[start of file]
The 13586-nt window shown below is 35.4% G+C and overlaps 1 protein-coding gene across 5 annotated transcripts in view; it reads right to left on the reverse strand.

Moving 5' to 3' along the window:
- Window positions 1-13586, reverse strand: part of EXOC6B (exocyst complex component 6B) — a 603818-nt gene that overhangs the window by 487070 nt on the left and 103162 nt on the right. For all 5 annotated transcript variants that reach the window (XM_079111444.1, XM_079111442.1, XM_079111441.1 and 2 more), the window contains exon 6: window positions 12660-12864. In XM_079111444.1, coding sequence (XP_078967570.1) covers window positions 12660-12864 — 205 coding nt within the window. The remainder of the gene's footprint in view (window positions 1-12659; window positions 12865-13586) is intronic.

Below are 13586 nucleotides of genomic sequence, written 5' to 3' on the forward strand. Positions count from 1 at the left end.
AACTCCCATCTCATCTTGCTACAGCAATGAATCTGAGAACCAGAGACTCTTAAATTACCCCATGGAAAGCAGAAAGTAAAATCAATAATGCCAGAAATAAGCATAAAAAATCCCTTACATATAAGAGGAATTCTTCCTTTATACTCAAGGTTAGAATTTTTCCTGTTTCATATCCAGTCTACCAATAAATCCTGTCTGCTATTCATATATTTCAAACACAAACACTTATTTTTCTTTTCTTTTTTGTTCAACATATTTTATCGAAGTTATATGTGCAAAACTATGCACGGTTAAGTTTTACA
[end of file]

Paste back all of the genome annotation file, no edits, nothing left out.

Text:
The 13586-nt window shown below is 35.4% G+C and overlaps 1 protein-coding gene across 5 annotated transcripts in view; it reads right to left on the reverse strand.

Moving 5' to 3' along the window:
- Window positions 1-13586, reverse strand: part of EXOC6B (exocyst complex component 6B) — a 603818-nt gene that overhangs the window by 487070 nt on the left and 103162 nt on the right. For all 5 annotated transcript variants that reach the window (XM_079111444.1, XM_079111442.1, XM_079111441.1 and 2 more), the window contains exon 6: window positions 12660-12864. In XM_079111444.1, coding sequence (XP_078967570.1) covers window positions 12660-12864 — 205 coding nt within the window. The remainder of the gene's footprint in view (window positions 1-12659; window positions 12865-13586) is intronic.

Below are 13586 nucleotides of genomic sequence, written 5' to 3' on the forward strand. Positions count from 1 at the left end.
AACTCCCATCTCATCTTGCTACAGCAATGAATCTGAGAACCAGAGACTCTTAAATTACCCCATGGAAAGCAGAAAGTAAAATCAATAATGCCAGAAATAAGCATAAAAAATCCCTTACATATAAGAGGAATTCTTCCTTTATACTCAAGGTTAGAATTTTTCCTGTTTCATATCCAGTCTACCAATAAATCCTGTCTGCTATTCATATATTTCAAACACAAACACTTATTTTTCTTTTCTTTTTTGTTCAACATATTTTATCGAAGTTATATGTGCAAAACTATGCACGGTTAAGTTTTACA